U.S. Seventh Circuit - The FindLaw 7th Circuit Court of Appeals Opinion Summaries Blog

September 2012 News

Prisoner Can Sue for Cockroaches, But He Can't Sue the State

Calvin Thomas filed a civil rights claim against the State of Illinois and the Illinois Department of Correction, alleging that he had been subjected to cruel and unusual conditions in his prison cell.

What was so cruel and unusual about Thomas’ digs? Try cockroaches. And mice. And a missing window pane that let the rain in. (Is there anything worse than damp clothes?)

This week, the Seventh Circuit Court of Appeals affirmed dismissal of Thomas’ case. While the appellate court found it unacceptable that Thomas literally lived in a rat hole, they also found it unacceptable that Thomas sued the state instead of individuals at the prison.

Seventh Circuit Hears Wisconsin Act 10 Appeal

Monday, the Seventh Circuit Court of Appeals heard oral arguments in Wisconsin Education Association v. Scott Walker, a case challenging the constitutionality of the Wisconsin Act 10 limits on collective bargaining among public employees.

The clauses at the center of the lawsuit halt automatic withdrawal of union dues from public paychecks and require that unions hold elections annually to reconfirm their official status, The Associated Press reports. In March, District Judge William Conley held that both provisions were illegal.

Seventh Circuit Rides Circuit to Notre Dame Oct. 1

The Seventh Circuit Court of Appeals is heading back to law school.

Appellate judges occasionally like to descend from their lofty lairs to mingle with commoners and law students. In that spirit, a three-judge panel will hear oral arguments at Notre Dame Law School on October 1. The appellate court will consider three cases in this special session:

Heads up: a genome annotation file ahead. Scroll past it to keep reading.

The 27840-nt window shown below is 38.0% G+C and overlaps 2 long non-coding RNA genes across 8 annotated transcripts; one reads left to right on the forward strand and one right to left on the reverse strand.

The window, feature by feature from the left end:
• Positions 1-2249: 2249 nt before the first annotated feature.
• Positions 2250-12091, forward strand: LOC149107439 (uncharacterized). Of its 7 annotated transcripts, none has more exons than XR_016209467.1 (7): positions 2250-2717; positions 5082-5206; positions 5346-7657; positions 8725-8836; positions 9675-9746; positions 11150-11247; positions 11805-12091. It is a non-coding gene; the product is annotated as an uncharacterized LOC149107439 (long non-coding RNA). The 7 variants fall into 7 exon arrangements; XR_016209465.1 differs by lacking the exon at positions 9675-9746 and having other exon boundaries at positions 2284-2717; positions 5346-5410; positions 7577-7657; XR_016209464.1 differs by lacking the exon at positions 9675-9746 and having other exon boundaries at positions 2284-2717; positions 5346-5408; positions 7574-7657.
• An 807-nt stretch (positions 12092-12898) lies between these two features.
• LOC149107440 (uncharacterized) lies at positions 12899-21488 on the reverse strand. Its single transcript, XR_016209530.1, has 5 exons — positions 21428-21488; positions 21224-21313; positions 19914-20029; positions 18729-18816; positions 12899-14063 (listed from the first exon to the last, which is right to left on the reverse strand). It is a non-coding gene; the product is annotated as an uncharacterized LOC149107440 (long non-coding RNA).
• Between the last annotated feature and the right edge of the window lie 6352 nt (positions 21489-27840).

Posner: Woman's 'Vitriolic' Suit Against Ex Might Have Merit

Robin West told police that her husband, Dean West, raped and beat her in 2008. Then she recanted that claim, withdrew the charges, and resumed living with Dean. After the couple divorced, Robin sued Dean for battery and related torts.

A district judge tossed Robin's lawsuit, ruling that it was malicious, and that he refused to be pulled into a "vitriolic tug-of-war."

This week, the Seventh Circuit Court of Appeals reversed that decision, noting that vitriol, alone, is not cause for dismissal.

Chicago Protest Ordinance is Facially Invalid

When the Chicago Teachers Union strike started Monday, teachers no longer had to worry about getting arrested for lingering in areas where "disorderly conduct" was occurring.

That’s because the Seventh Circuit Court of Appeals had just enjoined a Chicago ordinance which criminalized a person's refusal to leave a scene of disorderly conduct when asked by a police officer.

No Actual Knowledge: Court Dismisses Deliberate Indifference Claim

A parent would understandably be upset if she found that her child had a romantic or sexual relationship with his or her teacher, but can the parent (or child) bring a deliberate indifference suit against the school under Title IX for failing to prevent the abuse?

The answer, according to the Seventh Circuit Court of Appeals, depends on how much school officials actually knew.

Employers Must Appoint Disabled Employees to Vacant Positions

In March, the Seventh Circuit Court of Appeals ruled that Humiston-Keeling still controlled reasonable accommodation claims, but it indicated that it might reconsider the impact of the Supreme Court's 2002 US Airways, Inc. v. Barnett decision on Humiston-Keeling.

That day of reconsideration has come.

Friday, the appellate court announced that Humiston-Keeling did not survive Barnett, and that “the ADA does indeed mandate that an employer appoint employees with disabilities to vacant positions for which they are qualified, provided that such accommodations would be ordinarily reasonable and would not present an undue hardship to that employer.”